While Mast never had plans to open a space, his experience living and working with other artists during COVID-19 made him long for an artistic community. So when the opportunity to lease the space in Lloyd Center presented itself, he jumped on it. “It was just this opportunity that doesn’t ever happen, where I would just be probably bummed if I didn’t do it,” he said.


For differing reasons, both of these businesses needed a place to call home, and with the rise of inflation and everything trying to return to business as usual, artists and small businesses struggled to recover or even to relocate. “What made Portland?” Leivian asked. “You know what it is, and it’s always been—artists. And what allows artists to do what they did in the past? It was cheap rent… If you wanna keep Portland weird, keep the rent cheap.”


Yet many buildings downtown sit empty because it seems that landlords would rather have an empty complex than lower the rent on their units, with seemingly one exception—the Lloyd Center.

Entrance to Floating World Comics in the Lloyd Center. Jeremiah Hayden/PSU Vanguard

“Everywhere else in town when you’re looking at rent for commercial spaces, most places have gone back to pre-pandemic levels, right?” Leivian said. “The narrative is—pandemic, it’s over, we got the vaccine, so we’re just going to say things are back to normal and hope that everything falls into line. But I didn’t feel like that was congruent with reality. And then I look at a place like the Lloyd Center… they’re offering affordable rent, understanding that we’re in a different situation. That things are not back to normal.”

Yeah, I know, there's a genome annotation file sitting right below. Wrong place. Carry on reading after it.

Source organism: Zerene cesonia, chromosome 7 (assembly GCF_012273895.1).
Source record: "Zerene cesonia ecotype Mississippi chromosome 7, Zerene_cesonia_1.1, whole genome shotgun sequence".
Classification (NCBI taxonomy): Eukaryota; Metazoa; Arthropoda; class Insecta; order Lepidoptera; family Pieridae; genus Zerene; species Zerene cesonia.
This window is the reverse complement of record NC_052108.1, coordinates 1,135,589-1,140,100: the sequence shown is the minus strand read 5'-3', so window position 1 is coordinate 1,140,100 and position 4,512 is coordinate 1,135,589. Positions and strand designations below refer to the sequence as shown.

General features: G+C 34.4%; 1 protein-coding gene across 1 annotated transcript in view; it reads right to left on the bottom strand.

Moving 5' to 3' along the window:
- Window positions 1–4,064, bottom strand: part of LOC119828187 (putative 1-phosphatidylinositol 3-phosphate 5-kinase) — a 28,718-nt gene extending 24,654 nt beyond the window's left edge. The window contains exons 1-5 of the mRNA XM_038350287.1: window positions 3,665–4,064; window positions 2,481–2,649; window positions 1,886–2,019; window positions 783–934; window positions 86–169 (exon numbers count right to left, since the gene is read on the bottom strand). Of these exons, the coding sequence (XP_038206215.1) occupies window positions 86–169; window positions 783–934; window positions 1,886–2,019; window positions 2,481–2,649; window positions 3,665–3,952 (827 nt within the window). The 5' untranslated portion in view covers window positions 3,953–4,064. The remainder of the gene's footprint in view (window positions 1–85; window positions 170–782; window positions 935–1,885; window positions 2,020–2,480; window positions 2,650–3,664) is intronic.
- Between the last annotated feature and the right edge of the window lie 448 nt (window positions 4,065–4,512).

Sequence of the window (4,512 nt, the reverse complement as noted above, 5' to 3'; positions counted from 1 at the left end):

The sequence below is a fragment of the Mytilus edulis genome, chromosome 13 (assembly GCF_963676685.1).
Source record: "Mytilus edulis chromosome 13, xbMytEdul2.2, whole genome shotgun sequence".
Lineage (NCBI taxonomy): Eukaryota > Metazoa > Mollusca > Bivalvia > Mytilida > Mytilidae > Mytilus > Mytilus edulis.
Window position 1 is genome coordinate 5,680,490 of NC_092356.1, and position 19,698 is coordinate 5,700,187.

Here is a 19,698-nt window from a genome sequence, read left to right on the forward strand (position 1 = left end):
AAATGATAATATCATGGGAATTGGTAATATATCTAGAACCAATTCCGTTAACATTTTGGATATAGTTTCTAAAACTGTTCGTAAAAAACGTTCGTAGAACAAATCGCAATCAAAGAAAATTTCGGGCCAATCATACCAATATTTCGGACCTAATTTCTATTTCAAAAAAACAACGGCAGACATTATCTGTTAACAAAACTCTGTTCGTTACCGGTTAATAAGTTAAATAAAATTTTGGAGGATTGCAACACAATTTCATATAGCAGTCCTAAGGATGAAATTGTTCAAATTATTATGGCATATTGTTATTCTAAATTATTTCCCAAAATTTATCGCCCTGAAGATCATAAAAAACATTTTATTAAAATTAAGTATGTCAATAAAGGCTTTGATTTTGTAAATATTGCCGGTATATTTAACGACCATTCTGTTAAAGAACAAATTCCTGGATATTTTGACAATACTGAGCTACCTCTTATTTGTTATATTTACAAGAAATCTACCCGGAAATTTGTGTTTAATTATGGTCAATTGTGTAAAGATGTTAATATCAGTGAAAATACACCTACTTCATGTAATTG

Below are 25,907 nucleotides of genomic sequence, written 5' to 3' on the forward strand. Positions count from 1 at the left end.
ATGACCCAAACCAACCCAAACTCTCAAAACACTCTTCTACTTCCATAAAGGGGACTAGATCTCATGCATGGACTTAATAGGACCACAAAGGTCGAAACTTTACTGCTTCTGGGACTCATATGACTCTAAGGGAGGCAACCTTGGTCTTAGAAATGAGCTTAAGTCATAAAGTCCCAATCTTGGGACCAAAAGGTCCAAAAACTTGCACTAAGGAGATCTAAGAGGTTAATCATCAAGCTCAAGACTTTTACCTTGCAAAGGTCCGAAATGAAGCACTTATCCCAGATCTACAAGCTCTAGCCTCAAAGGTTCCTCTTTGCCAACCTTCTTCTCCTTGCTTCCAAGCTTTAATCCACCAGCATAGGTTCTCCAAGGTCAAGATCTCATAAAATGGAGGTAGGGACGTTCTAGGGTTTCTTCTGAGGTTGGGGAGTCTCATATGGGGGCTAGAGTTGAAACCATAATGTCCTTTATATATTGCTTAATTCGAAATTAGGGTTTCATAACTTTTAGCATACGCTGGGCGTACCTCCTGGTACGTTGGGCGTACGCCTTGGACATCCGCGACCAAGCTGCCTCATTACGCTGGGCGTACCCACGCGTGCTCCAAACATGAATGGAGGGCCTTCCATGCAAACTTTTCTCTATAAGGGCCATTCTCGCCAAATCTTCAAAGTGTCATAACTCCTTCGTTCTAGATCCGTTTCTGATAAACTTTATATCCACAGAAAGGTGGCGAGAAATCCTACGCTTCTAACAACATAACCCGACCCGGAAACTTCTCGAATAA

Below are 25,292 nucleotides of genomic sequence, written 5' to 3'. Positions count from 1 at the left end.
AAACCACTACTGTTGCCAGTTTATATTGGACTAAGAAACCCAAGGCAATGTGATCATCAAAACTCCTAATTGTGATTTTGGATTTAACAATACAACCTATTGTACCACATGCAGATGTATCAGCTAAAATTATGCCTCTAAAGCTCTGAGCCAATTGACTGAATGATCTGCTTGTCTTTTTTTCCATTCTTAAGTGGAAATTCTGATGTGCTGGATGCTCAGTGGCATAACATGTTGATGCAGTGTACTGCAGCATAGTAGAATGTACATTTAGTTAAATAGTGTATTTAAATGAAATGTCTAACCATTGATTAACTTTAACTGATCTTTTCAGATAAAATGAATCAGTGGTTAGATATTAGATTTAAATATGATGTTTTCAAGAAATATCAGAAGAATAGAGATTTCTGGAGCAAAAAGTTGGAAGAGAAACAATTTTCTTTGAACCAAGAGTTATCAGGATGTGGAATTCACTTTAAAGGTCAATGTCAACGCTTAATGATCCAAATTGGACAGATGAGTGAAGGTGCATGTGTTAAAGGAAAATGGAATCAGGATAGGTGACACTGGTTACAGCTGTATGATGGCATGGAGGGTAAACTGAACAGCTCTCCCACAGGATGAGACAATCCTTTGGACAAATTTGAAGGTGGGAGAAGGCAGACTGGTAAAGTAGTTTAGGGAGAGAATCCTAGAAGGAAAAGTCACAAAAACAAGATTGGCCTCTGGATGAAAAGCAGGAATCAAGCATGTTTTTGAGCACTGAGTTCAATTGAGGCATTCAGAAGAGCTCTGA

Things in Portland are very much not back to normal, and Portlanders are far from happy with the state of their city. Yet so many are trying to return to business as usual while so many others are still hurting.


Leivian said that he lost his passion for doing the work he used to love so much, until the Lloyd Center came along and reinvigorated his work. “It took something to re-energize me,” he said. “It took something for me to get inspired. I needed a new project, you know, to dive into, and that’s what this new store is. I feel very inspired to make something here.”

Entrance to Floating World Comics in the Lloyd Center. Jeremiah Hayden/PSU Vanguard

Leivian and Mast both have big hopes and dreams for their spaces. “In my wildest dreams, I wanna see more and more of the local businesses that I love in Portland moving in here and bringing all their energy,” Leivian said. “We’re going to do comic shows down on the first floor, big art exhibits, pop-up art exhibits and Hollywood Theatre already reached out to me, and they have this 15-foot inflatable screen that they do for movies in the park. So we’re gonna bring that here, do some movies in the mall… I feel like it’s just beginning, like all this has happened in the last, like, six weeks.”


While the city still has a long way to go on the side of east Portland, at least one might witness some hope, a light in a difficult and dark moment in history.


Leivian said he hoped to see a new rush of creative work in the wake of the pandemic. “You imagine that a lot of people and artists did a lot of reflecting during that time on what’s important to them and what’s valuable to them in their lives,” he said. “So I hope that we see just a great outpouring of art now that we’re able to come out and express ourselves again and see each other again.”